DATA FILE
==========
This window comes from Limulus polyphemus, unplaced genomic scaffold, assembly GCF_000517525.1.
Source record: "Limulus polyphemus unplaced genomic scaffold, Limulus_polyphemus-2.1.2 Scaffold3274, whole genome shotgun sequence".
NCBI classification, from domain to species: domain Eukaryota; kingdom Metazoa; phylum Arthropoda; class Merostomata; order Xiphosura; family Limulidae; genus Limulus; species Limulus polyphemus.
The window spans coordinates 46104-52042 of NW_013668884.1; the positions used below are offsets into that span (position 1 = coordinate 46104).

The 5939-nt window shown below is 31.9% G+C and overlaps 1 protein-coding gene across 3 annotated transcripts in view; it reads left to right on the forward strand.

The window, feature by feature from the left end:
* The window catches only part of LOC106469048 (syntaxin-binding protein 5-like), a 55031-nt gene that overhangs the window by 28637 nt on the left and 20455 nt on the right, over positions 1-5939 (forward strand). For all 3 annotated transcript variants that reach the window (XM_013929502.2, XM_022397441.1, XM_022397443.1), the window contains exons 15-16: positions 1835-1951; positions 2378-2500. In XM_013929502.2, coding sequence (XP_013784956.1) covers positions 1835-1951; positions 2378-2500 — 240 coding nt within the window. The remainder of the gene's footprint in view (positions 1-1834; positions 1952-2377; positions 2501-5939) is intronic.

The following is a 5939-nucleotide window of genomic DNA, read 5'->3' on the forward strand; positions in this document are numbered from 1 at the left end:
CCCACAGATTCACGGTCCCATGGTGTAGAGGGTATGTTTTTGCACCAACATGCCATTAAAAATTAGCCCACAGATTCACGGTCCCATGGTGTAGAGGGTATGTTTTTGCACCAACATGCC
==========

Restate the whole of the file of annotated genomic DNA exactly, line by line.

This window comes from Limulus polyphemus, unplaced genomic scaffold, assembly GCF_000517525.1.
Source record: "Limulus polyphemus unplaced genomic scaffold, Limulus_polyphemus-2.1.2 Scaffold3274, whole genome shotgun sequence".
NCBI classification, from domain to species: domain Eukaryota; kingdom Metazoa; phylum Arthropoda; class Merostomata; order Xiphosura; family Limulidae; genus Limulus; species Limulus polyphemus.
The window spans coordinates 46104-52042 of NW_013668884.1; the positions used below are offsets into that span (position 1 = coordinate 46104).

The 5939-nt window shown below is 31.9% G+C and overlaps 1 protein-coding gene across 3 annotated transcripts in view; it reads left to right on the forward strand.

The window, feature by feature from the left end:
* The window catches only part of LOC106469048 (syntaxin-binding protein 5-like), a 55031-nt gene that overhangs the window by 28637 nt on the left and 20455 nt on the right, over positions 1-5939 (forward strand). For all 3 annotated transcript variants that reach the window (XM_013929502.2, XM_022397441.1, XM_022397443.1), the window contains exons 15-16: positions 1835-1951; positions 2378-2500. In XM_013929502.2, coding sequence (XP_013784956.1) covers positions 1835-1951; positions 2378-2500 — 240 coding nt within the window. The remainder of the gene's footprint in view (positions 1-1834; positions 1952-2377; positions 2501-5939) is intronic.

The following is a 5939-nucleotide window of genomic DNA, read 5'->3' on the forward strand; positions in this document are numbered from 1 at the left end:
CCCACAGATTCACGGTCCCATGGTGTAGAGGGTATGTTTTTGCACCAACATGCCATTAAAAATTAGCCCACAGATTCACGGTCCCATGGTGTAGAGGGTATGTTTTTGCACCAACATGCC